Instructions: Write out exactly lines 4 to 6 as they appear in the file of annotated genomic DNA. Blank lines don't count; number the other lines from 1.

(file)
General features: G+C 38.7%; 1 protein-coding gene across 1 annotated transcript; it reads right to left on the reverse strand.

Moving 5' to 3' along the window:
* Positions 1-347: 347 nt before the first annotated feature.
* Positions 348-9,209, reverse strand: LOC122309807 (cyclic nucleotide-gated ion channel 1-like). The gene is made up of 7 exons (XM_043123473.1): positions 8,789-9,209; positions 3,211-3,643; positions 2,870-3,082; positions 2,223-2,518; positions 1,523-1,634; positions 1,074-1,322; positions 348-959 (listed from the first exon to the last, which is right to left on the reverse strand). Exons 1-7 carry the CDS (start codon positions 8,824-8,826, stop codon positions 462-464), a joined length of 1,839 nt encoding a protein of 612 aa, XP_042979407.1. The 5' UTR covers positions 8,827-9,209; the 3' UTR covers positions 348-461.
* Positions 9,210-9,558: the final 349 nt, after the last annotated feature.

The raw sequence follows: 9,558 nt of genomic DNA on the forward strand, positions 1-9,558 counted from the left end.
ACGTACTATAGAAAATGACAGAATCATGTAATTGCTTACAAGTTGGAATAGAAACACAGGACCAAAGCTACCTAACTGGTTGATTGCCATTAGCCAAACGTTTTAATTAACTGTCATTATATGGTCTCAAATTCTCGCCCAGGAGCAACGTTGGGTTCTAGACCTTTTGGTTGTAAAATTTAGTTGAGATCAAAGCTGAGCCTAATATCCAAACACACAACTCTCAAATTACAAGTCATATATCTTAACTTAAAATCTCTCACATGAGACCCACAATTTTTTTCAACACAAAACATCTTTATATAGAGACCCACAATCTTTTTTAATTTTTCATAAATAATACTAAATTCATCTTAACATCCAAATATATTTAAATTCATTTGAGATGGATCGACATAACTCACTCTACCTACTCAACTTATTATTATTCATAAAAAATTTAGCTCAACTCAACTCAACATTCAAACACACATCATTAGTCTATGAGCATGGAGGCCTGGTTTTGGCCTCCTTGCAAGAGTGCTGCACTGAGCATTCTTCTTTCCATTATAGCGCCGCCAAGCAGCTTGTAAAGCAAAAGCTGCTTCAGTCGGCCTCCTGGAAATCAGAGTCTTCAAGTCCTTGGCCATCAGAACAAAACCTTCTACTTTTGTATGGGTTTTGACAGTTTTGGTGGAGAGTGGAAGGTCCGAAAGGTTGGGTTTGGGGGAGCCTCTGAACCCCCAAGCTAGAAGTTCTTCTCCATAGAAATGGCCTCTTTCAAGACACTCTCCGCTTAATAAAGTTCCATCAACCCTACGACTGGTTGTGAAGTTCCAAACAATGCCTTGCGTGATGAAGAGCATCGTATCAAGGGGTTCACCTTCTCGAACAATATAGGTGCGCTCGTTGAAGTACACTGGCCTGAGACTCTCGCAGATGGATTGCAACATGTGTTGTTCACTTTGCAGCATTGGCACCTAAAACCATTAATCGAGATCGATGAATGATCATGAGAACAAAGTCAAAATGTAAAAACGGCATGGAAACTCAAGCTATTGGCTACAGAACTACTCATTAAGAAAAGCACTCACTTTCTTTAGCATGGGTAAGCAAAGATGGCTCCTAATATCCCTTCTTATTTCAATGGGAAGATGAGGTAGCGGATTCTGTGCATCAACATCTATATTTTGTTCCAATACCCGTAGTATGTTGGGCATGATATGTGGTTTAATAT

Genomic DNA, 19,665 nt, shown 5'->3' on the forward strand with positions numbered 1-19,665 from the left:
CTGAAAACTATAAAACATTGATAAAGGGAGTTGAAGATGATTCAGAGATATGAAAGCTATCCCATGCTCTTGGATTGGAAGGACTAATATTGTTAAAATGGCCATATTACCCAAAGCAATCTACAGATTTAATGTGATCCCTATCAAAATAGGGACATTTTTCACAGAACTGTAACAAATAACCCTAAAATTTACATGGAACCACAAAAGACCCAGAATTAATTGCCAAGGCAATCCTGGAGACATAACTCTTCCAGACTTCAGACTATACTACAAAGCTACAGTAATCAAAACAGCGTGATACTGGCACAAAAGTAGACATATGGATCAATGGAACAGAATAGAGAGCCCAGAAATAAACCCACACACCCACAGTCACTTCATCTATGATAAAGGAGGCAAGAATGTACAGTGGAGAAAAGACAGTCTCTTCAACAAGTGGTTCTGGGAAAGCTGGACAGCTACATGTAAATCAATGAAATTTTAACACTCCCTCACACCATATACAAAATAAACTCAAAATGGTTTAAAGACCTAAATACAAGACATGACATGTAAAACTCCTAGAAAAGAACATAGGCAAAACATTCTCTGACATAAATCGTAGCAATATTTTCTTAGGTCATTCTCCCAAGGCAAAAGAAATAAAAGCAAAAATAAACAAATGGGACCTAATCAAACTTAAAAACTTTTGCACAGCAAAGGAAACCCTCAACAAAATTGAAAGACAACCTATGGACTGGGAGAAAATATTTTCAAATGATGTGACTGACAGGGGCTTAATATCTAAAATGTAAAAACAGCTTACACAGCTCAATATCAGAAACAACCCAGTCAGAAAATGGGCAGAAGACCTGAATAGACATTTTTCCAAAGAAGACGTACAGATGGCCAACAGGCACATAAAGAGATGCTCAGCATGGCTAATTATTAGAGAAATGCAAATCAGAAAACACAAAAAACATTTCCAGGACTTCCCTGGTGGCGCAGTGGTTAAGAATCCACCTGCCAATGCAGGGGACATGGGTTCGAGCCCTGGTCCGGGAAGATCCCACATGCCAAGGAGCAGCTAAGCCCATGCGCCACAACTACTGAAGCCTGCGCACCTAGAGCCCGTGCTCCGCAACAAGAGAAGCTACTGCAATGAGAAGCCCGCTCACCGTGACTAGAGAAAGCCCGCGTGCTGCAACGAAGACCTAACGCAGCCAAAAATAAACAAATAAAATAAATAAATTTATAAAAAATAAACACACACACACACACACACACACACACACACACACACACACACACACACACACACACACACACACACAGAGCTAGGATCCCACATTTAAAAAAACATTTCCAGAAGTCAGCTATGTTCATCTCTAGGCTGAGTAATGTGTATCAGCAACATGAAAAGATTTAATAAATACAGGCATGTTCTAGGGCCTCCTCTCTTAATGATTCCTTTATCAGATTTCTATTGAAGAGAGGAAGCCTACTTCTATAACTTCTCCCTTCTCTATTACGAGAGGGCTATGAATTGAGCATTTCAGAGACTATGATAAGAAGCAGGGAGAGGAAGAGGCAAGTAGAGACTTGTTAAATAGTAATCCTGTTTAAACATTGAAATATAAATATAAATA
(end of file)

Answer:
* Positions 348-9,209, reverse strand: LOC122309807 (cyclic nucleotide-gated ion channel 1-like). The gene is made up of 7 exons (XM_043123473.1): positions 8,789-9,209; positions 3,211-3,643; positions 2,870-3,082; positions 2,223-2,518; positions 1,523-1,634; positions 1,074-1,322; positions 348-959 (listed from the first exon to the last, which is right to left on the reverse strand). Exons 1-7 carry the CDS (start codon positions 8,824-8,826, stop codon positions 462-464), a joined length of 1,839 nt encoding a protein of 612 aa, XP_042979407.1. The 5' UTR covers positions 8,827-9,209; the 3' UTR covers positions 348-461.
* Positions 9,210-9,558: the final 349 nt, after the last annotated feature.

The raw sequence follows: 9,558 nt of genomic DNA on the forward strand, positions 1-9,558 counted from the left end.